Editors’ pick 2015: Firelines
By Dave Balding
By Dave Balding
A few months ago I accepted the position of fire chief in the Town of Golden, B.C. As I learn and grow into my new role, I am reminded of important facets of leading a diverse group of people who make up a fire department.
Over time I’m becoming more familiar with the community, the department and some prominent local issues; but getting to know the members of the department – those who make the organization tick – is of paramount importance. Of course I’m interested in the hard information such as strengths, weaknesses, qualifications and the like, but I also want to know members’ aspirations, their histories, what troubles them and much more. I want to know them like, well, family.
One of our members lost his father to a medical emergency a few weeks after I started. I had not met the father, but I, along with a number of our members, attended the service. Why? So we could support our colleague when he likely needed it most.
As I work with our officers, I gradually learn their leadership styles, their insights about the department, its way of operating, its challenges and its strengths. My relationships with the officers are much more than operational; they’re personal too. I enjoy hearing anecdotes about previous calls and meeting the partners who support our members; these are vital ways to become part of the fire family.
A rapport is also developed with my supervisor as we get to know each other’s work styles and priorities. Elected officials have significant impacts on many aspects of a fire department, from budget considerations to capital projects, levels of service and much more. Those relationships are works in progress and may need to start anew after an election season. A cardinal rule with CAOs and councils is that they don’t like surprises; approach them with solutions rather than problems.
Building relationships also extends beyond the municipality to leaders of other emergency organizations, industry representatives and other governmental and regulatory folks. It will take some time to acquaint myself with everyone, but it will be time well-invested.
Getting to know the community here is not only a treat, it’s essential too. There is a ton to learn about historical and current issues as they relate to the fire department. I need to gauge whether we’re delivering the right services at the appropriate levels. Are there risks that are not being addressed? Is there public appetite for other changes in our organization? The fire department should, in my view, be part of the social fabric of the community, which means it is critical for the fire chief to be immersed in the community outside of the provision of emergency services.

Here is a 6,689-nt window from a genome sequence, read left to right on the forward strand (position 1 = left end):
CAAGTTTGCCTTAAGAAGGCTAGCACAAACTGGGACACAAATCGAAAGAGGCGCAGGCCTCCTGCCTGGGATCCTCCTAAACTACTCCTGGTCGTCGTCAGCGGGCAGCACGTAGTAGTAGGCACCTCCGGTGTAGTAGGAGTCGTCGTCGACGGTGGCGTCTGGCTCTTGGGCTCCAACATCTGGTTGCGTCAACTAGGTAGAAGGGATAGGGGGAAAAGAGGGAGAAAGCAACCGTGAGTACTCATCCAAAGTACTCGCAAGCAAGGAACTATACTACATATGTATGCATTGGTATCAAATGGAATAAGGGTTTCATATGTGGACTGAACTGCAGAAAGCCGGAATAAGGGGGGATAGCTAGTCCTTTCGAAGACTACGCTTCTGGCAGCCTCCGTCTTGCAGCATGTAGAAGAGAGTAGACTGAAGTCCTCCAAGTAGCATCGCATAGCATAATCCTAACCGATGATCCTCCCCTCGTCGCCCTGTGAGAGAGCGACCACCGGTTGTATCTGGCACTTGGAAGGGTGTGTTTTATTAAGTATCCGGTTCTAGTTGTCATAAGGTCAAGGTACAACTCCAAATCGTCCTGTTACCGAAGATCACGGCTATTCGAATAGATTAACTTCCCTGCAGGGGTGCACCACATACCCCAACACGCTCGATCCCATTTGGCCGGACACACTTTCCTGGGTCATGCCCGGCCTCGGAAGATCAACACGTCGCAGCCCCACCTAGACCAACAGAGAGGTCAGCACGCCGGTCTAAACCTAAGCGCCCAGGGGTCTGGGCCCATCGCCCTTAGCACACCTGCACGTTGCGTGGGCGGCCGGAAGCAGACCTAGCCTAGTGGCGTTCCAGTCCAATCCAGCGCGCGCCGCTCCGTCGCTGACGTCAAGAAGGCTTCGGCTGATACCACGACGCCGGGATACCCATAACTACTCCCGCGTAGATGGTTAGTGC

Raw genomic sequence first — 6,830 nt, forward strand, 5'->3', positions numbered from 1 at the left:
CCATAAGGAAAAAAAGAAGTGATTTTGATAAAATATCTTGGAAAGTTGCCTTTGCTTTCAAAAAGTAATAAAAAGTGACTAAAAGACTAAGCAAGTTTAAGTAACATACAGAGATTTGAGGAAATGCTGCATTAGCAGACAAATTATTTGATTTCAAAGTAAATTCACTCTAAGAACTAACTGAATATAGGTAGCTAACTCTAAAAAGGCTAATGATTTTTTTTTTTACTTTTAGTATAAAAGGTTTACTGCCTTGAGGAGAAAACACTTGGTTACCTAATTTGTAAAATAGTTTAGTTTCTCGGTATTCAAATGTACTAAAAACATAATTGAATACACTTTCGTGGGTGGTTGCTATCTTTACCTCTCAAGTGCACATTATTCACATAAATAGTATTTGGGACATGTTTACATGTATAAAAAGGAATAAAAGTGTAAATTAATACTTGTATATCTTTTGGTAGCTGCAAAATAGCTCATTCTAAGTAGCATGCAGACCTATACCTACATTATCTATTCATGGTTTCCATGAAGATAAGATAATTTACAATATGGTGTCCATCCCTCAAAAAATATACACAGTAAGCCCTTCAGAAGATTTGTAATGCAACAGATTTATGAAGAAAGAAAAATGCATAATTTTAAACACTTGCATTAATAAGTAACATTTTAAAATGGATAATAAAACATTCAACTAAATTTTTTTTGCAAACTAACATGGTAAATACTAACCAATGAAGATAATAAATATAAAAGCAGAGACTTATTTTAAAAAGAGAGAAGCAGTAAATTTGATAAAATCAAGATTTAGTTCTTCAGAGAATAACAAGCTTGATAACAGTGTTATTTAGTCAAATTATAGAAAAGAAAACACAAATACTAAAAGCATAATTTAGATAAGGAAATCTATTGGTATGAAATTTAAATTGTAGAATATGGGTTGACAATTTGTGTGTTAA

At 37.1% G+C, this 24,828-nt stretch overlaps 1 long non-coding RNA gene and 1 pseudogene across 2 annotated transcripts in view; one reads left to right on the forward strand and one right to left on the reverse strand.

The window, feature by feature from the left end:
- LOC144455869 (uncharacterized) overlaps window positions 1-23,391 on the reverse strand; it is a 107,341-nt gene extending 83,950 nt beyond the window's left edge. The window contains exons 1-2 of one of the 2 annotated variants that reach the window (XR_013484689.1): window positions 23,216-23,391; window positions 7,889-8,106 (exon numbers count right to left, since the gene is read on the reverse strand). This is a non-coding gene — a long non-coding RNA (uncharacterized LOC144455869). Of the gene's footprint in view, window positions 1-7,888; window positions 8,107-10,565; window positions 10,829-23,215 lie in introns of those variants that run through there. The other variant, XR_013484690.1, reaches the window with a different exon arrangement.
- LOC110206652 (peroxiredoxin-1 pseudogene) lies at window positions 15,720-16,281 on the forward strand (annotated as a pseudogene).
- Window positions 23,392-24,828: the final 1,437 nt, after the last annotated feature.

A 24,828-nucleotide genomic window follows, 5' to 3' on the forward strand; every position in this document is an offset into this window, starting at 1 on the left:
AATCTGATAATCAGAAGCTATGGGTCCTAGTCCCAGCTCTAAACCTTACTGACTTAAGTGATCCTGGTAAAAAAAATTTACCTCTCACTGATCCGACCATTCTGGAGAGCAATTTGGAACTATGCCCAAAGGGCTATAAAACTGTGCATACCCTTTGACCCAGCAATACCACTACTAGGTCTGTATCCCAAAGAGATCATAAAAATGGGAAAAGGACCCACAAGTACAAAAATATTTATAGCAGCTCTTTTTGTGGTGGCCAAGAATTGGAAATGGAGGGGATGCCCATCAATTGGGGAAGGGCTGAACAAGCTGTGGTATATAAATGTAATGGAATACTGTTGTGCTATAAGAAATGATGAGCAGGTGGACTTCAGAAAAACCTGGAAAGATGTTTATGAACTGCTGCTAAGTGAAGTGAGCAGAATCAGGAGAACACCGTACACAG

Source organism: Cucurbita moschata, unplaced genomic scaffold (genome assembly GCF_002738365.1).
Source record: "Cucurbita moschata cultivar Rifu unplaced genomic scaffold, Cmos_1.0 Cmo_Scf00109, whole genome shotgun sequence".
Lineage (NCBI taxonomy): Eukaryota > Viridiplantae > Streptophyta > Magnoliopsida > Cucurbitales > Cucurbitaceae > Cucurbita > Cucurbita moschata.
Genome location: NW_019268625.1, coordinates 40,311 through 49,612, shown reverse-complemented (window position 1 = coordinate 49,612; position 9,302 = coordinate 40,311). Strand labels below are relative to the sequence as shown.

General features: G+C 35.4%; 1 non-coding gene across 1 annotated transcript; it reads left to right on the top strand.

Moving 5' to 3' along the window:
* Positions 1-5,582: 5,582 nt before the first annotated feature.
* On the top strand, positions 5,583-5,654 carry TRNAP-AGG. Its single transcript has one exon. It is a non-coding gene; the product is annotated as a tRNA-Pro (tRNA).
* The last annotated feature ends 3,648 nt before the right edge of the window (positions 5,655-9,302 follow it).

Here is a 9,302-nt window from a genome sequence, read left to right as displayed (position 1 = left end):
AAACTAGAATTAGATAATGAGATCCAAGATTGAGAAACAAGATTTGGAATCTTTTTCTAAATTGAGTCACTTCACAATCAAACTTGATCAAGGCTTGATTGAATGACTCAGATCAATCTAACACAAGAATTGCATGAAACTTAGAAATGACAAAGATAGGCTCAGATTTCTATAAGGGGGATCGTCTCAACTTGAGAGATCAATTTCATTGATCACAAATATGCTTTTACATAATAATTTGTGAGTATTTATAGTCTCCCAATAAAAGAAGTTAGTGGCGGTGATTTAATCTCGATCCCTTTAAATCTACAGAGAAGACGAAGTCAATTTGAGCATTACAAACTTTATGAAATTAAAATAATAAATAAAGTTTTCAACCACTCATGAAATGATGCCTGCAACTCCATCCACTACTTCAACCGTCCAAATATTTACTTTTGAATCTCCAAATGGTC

We are a small enough community and fire department that I may occasionally have to operate our trucks or other equipment. I must be familiar with the department’s engines, quint, rescue truck and all other equipment. Because it is a small department, I would not expect my members to perform any task that I couldn’t.
Another bonus of being in a smaller centre is engaging with citizens while promoting fire prevention; that might mean presenting to a class in one of our schools or conducting fire- and life-safety inspections in our businesses and other public buildings. Relationships are built in the community, too, as we educate building owners as to why compliance is so vital in order to reduce harm to occupants and minimize property loss.
It was bittersweet leaving the community and department in which I had become an integral member, but it is an absolute thrill to create new connections and take on the challenge of leading and managing a new department. I will spend a lot of time observing and learning over the next little while.
I will also be an agent of change in some respects. There will be procedures, equipment and philosophies that remain, and others that will change. Change for change’s sake is unwise; so is holding on to current practices simply because we’ve always done it that way.
A move to a new department brings into focus many of the strengths and qualities that are needed for day-to-day and long-term leadership of a fire department. It is also an opportunity to reflect on the importance of leadership. Effective leaders, whether a day or a decade into their positions, continually build and strengthen relationships, are fully engaged in their organizations and their communities and are constantly striving to improve themselves.
Dave Balding joined the fire service in 1985 and is now fire chief in Golden, B.C. Contact Dave at email@example.com and follow him on Twitter at @FireChiefDaveB